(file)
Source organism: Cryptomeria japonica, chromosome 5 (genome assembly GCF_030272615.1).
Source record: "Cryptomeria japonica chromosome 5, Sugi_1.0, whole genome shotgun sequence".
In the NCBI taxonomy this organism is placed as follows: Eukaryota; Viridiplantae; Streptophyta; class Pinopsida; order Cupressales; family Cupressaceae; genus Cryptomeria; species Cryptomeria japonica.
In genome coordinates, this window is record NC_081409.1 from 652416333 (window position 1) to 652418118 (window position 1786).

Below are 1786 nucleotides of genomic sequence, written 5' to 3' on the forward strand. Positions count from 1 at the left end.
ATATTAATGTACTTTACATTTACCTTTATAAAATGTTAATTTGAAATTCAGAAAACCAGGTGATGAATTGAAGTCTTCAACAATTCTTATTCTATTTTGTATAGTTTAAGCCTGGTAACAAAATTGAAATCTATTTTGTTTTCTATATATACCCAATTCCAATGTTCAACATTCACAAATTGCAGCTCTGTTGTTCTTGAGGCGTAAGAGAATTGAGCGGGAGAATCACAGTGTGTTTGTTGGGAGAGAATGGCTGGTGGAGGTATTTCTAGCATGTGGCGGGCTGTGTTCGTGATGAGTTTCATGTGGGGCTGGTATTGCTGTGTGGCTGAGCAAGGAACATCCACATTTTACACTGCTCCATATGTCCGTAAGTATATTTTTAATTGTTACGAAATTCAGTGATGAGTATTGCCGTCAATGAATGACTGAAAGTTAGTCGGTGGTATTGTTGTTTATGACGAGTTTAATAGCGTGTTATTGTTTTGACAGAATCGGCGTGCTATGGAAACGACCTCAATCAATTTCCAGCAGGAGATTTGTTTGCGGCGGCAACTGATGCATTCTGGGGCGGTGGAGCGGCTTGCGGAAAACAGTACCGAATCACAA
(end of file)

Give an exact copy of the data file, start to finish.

Source organism: Cryptomeria japonica, chromosome 5 (genome assembly GCF_030272615.1).
Source record: "Cryptomeria japonica chromosome 5, Sugi_1.0, whole genome shotgun sequence".
In the NCBI taxonomy this organism is placed as follows: Eukaryota; Viridiplantae; Streptophyta; class Pinopsida; order Cupressales; family Cupressaceae; genus Cryptomeria; species Cryptomeria japonica.
In genome coordinates, this window is record NC_081409.1 from 652416333 (window position 1) to 652418118 (window position 1786).

Below are 1786 nucleotides of genomic sequence, written 5' to 3' on the forward strand. Positions count from 1 at the left end.
ATATTAATGTACTTTACATTTACCTTTATAAAATGTTAATTTGAAATTCAGAAAACCAGGTGATGAATTGAAGTCTTCAACAATTCTTATTCTATTTTGTATAGTTTAAGCCTGGTAACAAAATTGAAATCTATTTTGTTTTCTATATATACCCAATTCCAATGTTCAACATTCACAAATTGCAGCTCTGTTGTTCTTGAGGCGTAAGAGAATTGAGCGGGAGAATCACAGTGTGTTTGTTGGGAGAGAATGGCTGGTGGAGGTATTTCTAGCATGTGGCGGGCTGTGTTCGTGATGAGTTTCATGTGGGGCTGGTATTGCTGTGTGGCTGAGCAAGGAACATCCACATTTTACACTGCTCCATATGTCCGTAAGTATATTTTTAATTGTTACGAAATTCAGTGATGAGTATTGCCGTCAATGAATGACTGAAAGTTAGTCGGTGGTATTGTTGTTTATGACGAGTTTAATAGCGTGTTATTGTTTTGACAGAATCGGCGTGCTATGGAAACGACCTCAATCAATTTCCAGCAGGAGATTTGTTTGCGGCGGCAACTGATGCATTCTGGGGCGGTGGAGCGGCTTGCGGAAAACAGTACCGAATCACAA